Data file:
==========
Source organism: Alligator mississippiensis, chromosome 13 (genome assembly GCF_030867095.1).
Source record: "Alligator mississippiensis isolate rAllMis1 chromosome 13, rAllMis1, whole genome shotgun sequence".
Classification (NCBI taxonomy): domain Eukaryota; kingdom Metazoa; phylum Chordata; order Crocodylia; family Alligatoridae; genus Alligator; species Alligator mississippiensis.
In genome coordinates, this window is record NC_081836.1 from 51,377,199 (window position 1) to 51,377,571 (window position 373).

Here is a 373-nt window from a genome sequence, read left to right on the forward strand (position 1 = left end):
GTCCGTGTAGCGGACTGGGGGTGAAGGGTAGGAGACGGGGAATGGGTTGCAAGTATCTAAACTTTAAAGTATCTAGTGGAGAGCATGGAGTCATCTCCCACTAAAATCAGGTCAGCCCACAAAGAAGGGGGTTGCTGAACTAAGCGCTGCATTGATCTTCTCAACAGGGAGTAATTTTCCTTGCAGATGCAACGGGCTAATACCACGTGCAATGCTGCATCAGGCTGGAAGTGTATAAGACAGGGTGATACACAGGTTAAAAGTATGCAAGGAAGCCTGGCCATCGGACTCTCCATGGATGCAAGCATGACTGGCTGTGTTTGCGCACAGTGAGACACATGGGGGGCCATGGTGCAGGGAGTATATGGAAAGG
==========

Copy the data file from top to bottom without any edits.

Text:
Source organism: Alligator mississippiensis, chromosome 13 (genome assembly GCF_030867095.1).
Source record: "Alligator mississippiensis isolate rAllMis1 chromosome 13, rAllMis1, whole genome shotgun sequence".
Classification (NCBI taxonomy): domain Eukaryota; kingdom Metazoa; phylum Chordata; order Crocodylia; family Alligatoridae; genus Alligator; species Alligator mississippiensis.
In genome coordinates, this window is record NC_081836.1 from 51,377,199 (window position 1) to 51,377,571 (window position 373).

Here is a 373-nt window from a genome sequence, read left to right on the forward strand (position 1 = left end):
GTCCGTGTAGCGGACTGGGGGTGAAGGGTAGGAGACGGGGAATGGGTTGCAAGTATCTAAACTTTAAAGTATCTAGTGGAGAGCATGGAGTCATCTCCCACTAAAATCAGGTCAGCCCACAAAGAAGGGGGTTGCTGAACTAAGCGCTGCATTGATCTTCTCAACAGGGAGTAATTTTCCTTGCAGATGCAACGGGCTAATACCACGTGCAATGCTGCATCAGGCTGGAAGTGTATAAGACAGGGTGATACACAGGTTAAAAGTATGCAAGGAAGCCTGGCCATCGGACTCTCCATGGATGCAAGCATGACTGGCTGTGTTTGCGCACAGTGAGACACATGGGGGGCCATGGTGCAGGGAGTATATGGAAAGG